Michael Cohen’s testimony dovetailed with the always-more-plausible narrative in which Trump and his circle weren’t collaborators but fools and wannabes, who might have been willing to play games with spies and hackers, but who mostly just bumbled around haplessly on the sidelines.

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In the window of calm between Michael Cohen’s testimony and the allegedly almost-at-hand delivery of Robert Mueller’s report, it’s worth returning for a moment to the document that established the darkest interpretation of all the Russian weirdness swirling around President Donald Trump: the intelligence dossier created by Christopher Steele, late of MI6, on behalf of Trump’s political opponents, which brought together the reports and rumors that Steele deemed credible about the then-candidate, now-president’s Russia ties.

The Steele dossier made four big claims — or, since all those claims took the form of rumors and raw intelligence, let’s say that it raised four big possibilities. One of them, soon well corroborated, was that Russian intelligence was behind the hacks of the Democratic National Committee and the release of stolen emails through WikiLeaks.

The next possibility was that a Russian project to cultivate Trump, supported and directed by Vladimir Putin, had been going on for many years, and included both offers of “sweetener real estate business deals” (which Trump supposedly declined) and “a regular flow of intelligence from the Kremlin” (which he supposedly accepted).

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The third possibility was that this relationship dramatically influenced the 2016 campaign. According to Steele’s sources, there was possibly “a well-developed conspiracy of cooperation” between Trump’s campaign and Russian intelligence, managed by Paul Manafort with Michael Cohen playing go-between in Prague, which encompassed the DNC hacking — a crime carried out “with the full knowledge and support of Trump and senior members of his campaign team.”

The final possibility, of course, was that Russia had so-called “kompromat” on Trump — above all, the pee tape.

Since its BuzzFeed publication in early 2017, the dossier’s prominence has varied. It’s probably cited more often in the defensive, pro-Trump press, where it’s depicted as discredited gossip that tainted the Russia investigation’s credibility from the start. But Russiagate enthusiasts and would-be honest brokers have also returned to it frequently — and for good reason, since it establishes a bar for Mueller’s investigation that, if cleared, would absolutely deserve to end Trump’s presidency.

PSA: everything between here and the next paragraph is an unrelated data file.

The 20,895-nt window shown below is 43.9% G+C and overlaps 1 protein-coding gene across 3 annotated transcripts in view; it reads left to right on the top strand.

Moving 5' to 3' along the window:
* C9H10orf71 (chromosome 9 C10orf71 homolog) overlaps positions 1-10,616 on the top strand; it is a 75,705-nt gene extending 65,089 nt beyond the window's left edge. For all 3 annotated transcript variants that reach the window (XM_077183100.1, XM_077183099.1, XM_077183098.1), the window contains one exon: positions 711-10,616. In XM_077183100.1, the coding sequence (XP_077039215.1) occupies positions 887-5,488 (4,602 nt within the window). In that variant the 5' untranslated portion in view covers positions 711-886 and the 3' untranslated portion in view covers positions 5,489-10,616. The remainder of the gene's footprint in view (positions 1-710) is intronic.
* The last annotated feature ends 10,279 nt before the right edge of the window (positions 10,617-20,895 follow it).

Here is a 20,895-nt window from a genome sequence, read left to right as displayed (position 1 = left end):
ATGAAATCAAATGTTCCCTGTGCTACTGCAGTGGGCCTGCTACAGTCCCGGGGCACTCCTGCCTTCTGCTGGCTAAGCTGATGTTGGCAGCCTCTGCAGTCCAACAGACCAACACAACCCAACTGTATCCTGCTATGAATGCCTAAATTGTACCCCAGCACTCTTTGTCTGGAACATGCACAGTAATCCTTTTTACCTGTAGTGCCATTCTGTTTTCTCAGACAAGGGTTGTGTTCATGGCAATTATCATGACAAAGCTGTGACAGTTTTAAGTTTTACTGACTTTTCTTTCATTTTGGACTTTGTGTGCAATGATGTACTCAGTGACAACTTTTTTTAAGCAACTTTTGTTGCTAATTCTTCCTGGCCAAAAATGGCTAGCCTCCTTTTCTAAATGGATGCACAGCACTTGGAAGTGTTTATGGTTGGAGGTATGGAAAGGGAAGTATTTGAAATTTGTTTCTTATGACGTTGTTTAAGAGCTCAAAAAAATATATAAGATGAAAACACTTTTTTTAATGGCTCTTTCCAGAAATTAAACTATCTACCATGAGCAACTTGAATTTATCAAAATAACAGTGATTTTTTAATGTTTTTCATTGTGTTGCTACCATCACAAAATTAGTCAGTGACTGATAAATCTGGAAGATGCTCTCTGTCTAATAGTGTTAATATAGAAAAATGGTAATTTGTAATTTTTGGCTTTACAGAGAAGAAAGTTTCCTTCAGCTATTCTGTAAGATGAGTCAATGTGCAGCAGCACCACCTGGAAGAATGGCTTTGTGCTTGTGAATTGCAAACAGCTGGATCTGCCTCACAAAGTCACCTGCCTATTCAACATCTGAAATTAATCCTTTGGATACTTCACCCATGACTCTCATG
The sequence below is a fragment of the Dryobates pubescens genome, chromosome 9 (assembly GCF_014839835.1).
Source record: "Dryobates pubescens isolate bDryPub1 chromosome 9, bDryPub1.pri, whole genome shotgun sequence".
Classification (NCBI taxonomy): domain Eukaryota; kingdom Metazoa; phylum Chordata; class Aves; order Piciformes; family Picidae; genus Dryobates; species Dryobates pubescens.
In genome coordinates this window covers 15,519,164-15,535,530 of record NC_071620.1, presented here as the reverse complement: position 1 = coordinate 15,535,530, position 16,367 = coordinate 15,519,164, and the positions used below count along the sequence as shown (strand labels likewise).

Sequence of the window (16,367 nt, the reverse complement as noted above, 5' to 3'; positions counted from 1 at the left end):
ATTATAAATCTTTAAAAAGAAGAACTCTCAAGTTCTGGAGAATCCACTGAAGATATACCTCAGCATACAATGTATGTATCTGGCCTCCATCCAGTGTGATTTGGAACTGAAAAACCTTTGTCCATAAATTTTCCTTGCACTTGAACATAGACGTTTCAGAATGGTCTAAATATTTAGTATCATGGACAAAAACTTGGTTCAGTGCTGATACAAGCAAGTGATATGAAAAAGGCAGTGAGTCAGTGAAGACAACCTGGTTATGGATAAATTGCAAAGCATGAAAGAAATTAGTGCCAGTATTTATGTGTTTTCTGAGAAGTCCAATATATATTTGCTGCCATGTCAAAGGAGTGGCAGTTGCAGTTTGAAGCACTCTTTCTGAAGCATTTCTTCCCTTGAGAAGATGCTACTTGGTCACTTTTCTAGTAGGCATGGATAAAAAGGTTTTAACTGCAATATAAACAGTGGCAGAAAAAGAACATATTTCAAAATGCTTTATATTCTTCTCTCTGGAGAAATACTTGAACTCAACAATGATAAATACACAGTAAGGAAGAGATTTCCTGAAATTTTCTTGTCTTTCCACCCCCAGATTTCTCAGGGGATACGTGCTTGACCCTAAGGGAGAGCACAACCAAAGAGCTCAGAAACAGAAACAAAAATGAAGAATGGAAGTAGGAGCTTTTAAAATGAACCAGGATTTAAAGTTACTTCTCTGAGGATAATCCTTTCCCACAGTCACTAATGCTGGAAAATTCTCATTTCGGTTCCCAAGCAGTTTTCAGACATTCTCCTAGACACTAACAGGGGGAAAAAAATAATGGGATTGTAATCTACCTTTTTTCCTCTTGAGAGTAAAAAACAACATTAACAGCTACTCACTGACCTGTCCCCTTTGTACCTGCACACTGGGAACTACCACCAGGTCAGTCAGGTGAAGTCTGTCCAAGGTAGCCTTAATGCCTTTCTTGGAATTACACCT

If the DNC hack took place with Trump’s cooperation as part of a long-standing exchange of favors, then he would be guiltier than Nixon, having participated in a Watergate with a foreign power as the burglar. If Mueller could prove that something like that happened, impeachment would be inevitable, and resignation or removal reasonably likely.

But will Mueller prove it? While retaining an official agnosticism, my sense after Cohen’s testimony is that the odds are as low as they’ve been since this whole affair started, and the increasing likelihood is that the Steele dossier was, in fact, as Trump’s defenders have long described it — a narrative primarily grounded in Russian disinformation.

That’s because Cohen’s testimony dovetailed with the always-more-plausible narrative in which Trump and his circle weren’t collaborators but fools and wannabes, who might have been willing to play games with spies and hackers, but who mostly just bumbled around haplessly on the sidelines.

This is what you can see happening in the Trump Tower Moscow project, so far as I can tell — instead of Putin offering Trump a sweetheart deal, it seems to have involved his fixers trying to get the Russian government’s attention, to no practical end. And it’s also the sense left by Cohen’s testimony that he witnessed Trump taking a call from Roger Stone in the summer of 2016, in which Stone claimed to have just heard from Julian Assange about “a massive dump of emails that would damage Hillary Clinton’s campaign.”

This happened at a time when WikiLeaks had already been hinting at an email dump, so Stone was not exactly delivering privileged information. Trump, according to Cohen, responded “to the effect of stating ‘wouldn’t that be great.’” This doesn’t seem like how a yearslong collaboration with Russian intelligence would unfold.

Meanwhile on every other Russia-related front, Cohen — with every reason to knife his former boss — offered dossier-discrediting denials. He never went to Prague to meet with Russian intelligence, as the dossier alleged, never heard anything about kompromat, and never had any direct evidence of Trumpian collusion with the Russians.

Is it possible that a real conspiracy was run without the knowledge of the president’s trusted and then-proudly shady fixer? In theory, yes; it could have all happened through figures like Paul Manafort, who we know shared campaign polling data, at least, with a Russian-intelligence-linked figure. But if the dossier’s claim of a years-long Trump-Kremlin entanglement and its claim of Cohen’s direct involvement are both looking implausible or false, then its claims about a sustained Manafort-managed collaboration should be treated extremely skeptically as well.

In which case the most likely l’affaire Russe endgame may be a special prosecutor’s report that doesn’t make Trump look good or decent or moral, but which implicitly exonerates him of conspiring with the Russians, and makes a lot of Mueller watchers extremely unhappy in the process.

On the eve of Muellerdamerung, that’s what this agnostic very cautiously expects.